When lighting a home, there are areas that tend to be underestimated and end up being underlit, overlit or having too much contrast. A professional redesign of lighting, however, can improve the look of the entire house, both aesthetically and functionally. Let’s have a look at these areas and how they can be highlighted by rethinking their lighting.
1. Bathroom mirror
The first and foremost concern when designing a staircase lighting scheme is with safety, since the steps should be visible from any angle regardless of ambient light conditions. This said, there are lighting options that do not sacrifice aesthetics: for example, a concealed contour strip on the side of the staircase provides an interesting accent light which casts a beautiful glow along the pathway, giving the stair a wider appearance.
One option is to bury led strips underneath the lip of each step; this way, the light source is hidden but light is reflected on the surface, ensuring excellent visibility. Another option is recessed lighting in the steps or, if not possible, recessed low-level lighting on the wall about 1 foot above each step, thus illuminating where it is needed the most.
Another interesting option is a led light along the banister or railing, which emphasises the silhouette and articulates the directionality of the stairs, though the staircase area will probably require added lighting to prevent stumbling. In the picture, for example, the continuous handrail light is echoed by a led light source along the steps whose light shines perpendicularly on the marble, which seems to emit a glow.
Another, less obvious choice for lighting a staircase would be pendant or hanging lights, but they should be hung at least seven feet above the surface so that they are not in the way. Combining these options together and adding the convenience of motion sensors at the top and bottom of the stairs for hands-free illumination in the middle of the night could be an ideal solution. Integrated systems allow to choose between different lighting modes – warm light, automatic switch-on, flowing light mode.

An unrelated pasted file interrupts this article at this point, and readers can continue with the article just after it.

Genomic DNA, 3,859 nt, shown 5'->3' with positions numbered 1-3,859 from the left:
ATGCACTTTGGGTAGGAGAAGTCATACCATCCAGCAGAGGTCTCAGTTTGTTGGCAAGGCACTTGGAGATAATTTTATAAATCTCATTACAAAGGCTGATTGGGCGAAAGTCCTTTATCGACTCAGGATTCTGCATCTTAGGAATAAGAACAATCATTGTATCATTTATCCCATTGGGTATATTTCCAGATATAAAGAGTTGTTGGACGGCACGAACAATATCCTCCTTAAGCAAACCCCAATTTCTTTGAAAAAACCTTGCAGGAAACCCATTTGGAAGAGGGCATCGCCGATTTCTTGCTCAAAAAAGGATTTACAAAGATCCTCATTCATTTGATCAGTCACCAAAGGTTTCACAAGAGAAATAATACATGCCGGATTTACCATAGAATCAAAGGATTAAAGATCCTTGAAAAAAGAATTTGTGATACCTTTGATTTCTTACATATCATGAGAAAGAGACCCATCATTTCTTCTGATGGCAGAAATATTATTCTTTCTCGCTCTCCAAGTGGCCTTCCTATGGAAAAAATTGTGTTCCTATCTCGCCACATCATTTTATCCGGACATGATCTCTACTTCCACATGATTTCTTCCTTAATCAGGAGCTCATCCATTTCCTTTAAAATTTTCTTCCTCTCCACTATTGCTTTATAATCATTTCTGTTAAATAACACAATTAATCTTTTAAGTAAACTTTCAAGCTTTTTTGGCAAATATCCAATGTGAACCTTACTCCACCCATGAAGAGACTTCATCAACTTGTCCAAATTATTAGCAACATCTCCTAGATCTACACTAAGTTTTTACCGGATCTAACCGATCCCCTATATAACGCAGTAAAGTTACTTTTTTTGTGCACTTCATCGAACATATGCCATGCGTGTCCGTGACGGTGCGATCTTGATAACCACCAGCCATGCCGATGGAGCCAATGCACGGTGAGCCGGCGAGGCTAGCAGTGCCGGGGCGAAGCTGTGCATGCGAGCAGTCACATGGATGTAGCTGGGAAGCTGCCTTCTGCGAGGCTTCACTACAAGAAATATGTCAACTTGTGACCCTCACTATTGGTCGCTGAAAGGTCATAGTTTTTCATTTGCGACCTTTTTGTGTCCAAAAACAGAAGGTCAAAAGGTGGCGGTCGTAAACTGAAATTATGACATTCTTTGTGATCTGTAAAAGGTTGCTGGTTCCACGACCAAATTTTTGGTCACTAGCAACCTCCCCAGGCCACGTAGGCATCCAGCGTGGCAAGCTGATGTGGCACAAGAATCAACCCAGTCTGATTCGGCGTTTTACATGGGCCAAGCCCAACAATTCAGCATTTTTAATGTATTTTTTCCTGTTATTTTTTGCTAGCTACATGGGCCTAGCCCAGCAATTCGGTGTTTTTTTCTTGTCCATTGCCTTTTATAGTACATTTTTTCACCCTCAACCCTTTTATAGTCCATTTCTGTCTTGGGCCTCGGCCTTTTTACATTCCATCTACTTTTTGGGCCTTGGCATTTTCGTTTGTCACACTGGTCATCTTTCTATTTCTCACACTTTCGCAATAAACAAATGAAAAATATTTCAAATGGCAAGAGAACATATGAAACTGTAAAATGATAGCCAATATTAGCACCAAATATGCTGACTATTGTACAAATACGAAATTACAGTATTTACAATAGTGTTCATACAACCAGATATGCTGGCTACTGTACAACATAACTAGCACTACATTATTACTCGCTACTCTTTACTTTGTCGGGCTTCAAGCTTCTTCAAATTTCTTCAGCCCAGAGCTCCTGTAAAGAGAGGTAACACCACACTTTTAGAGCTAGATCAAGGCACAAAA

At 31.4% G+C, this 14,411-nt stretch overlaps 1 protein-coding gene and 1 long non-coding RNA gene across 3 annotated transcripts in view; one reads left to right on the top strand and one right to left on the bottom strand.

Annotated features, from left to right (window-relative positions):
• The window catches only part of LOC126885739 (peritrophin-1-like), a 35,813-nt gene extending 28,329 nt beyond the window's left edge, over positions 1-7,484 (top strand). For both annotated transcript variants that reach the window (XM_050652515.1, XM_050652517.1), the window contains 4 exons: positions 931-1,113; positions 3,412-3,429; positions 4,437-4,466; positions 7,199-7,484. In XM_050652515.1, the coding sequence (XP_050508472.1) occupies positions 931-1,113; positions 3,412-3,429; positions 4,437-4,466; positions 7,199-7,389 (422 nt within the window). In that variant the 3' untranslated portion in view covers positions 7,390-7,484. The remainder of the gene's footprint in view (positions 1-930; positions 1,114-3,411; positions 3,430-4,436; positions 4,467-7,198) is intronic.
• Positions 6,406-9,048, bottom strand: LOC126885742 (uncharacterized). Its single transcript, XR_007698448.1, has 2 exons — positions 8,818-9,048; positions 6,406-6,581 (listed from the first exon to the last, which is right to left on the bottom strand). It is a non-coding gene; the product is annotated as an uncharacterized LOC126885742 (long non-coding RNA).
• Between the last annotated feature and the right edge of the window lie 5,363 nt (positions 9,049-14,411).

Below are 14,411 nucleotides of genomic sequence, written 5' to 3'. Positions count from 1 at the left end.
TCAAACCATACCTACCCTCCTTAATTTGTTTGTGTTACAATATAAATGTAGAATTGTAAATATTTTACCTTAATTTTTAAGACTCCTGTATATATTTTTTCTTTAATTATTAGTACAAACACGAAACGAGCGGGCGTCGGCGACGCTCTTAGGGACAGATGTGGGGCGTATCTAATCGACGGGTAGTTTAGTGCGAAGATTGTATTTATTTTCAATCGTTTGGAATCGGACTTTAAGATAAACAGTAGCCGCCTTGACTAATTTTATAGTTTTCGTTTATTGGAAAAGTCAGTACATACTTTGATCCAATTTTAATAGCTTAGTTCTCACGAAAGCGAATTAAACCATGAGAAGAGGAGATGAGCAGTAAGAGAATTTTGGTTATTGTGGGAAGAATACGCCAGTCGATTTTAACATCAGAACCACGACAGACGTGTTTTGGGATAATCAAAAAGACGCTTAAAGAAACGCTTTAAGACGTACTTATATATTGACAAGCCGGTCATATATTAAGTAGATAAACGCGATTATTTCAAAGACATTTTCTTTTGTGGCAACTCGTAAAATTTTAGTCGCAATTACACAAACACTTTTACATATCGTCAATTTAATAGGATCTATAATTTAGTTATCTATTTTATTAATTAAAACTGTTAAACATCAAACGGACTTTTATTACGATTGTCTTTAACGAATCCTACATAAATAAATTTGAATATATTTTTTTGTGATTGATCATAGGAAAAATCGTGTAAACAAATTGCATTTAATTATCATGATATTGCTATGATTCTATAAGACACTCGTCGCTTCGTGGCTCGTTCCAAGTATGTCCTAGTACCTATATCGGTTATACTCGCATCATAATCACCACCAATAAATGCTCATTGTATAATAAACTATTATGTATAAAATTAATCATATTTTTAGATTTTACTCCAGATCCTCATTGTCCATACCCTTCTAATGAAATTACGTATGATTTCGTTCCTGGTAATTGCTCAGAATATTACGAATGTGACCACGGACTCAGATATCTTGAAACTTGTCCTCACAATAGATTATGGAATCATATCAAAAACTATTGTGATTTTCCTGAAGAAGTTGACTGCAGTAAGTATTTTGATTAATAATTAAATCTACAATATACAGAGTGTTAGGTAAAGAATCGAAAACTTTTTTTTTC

3. The bed
4. Illuminating cabinet interiors and décor
Glass cabinets, wall niches, shelves and kitchen cabinets can be made more functional if equipped with lighting, but they can also enhance the cosiness of areas such as the bathroom and kitchen.
In a glass display cabinet, small battery-powered recessed lights highlight precious crockery and make glassware and crystalware glow. In a bathroom niche, led lights help to create an intimate and cosy atmosphere, which is especially ideal for the shower and bath area. In-cabinet lighting is also an important feature, though it is used for functional rather than aesthetic reasons.
A kitchen where ambient lights cast shadows on the cooking space can benefit from under-cabinet lights mounted under cupboard units, which brighten up work surfaces. If the kitchen backsplash is made of tiles, marble or glass, it is even more important to avoid shadows in this area in order to highlight the backsplash pattern.
Finally, an original idea to give a more modern and sophisticated look to the living room is to use spotlights to illuminate plants in pots and cast the shadow of their silhouette against the wall. Alternatively, hanging grow lights above plants in dark corners creates interesting colour contrasts.
With the proper lighting, balconies, terraces, and gardens enhance the user’s experience of these areas, but can improve the aesthetics of the interior as well. Large windows separating the interior and a balcony or a garden add to the lighting and expanse of the interior room, making it look more spacious. If the exterior has plants, moreover, it creates a feeling of one continuous space that blends the house with nature.
There is much more to it than just spotlights: you can layer lighting outdoors too, combining lantern lamps, floor lamps, and solar-powered spike lights with built-in solar panels.
In the first picture by Thomas Pagani, for example, for example, is thoroughly enhanced by the use of Davide Groppi’s Tetatet table lamps, which have a built-in battery concealed in the head and whose essential style echoes the skyline. Exterior lights must have the correct IP rating – no less than IP44 for lighting a patio or a verandah and no more than IP65 for lighting a garden.
An outdoor area that includes small fountains can be made even more original by creating water and light plays that can be seen from indoors (since such lights are exposed to water, they should be at least IP68-rated).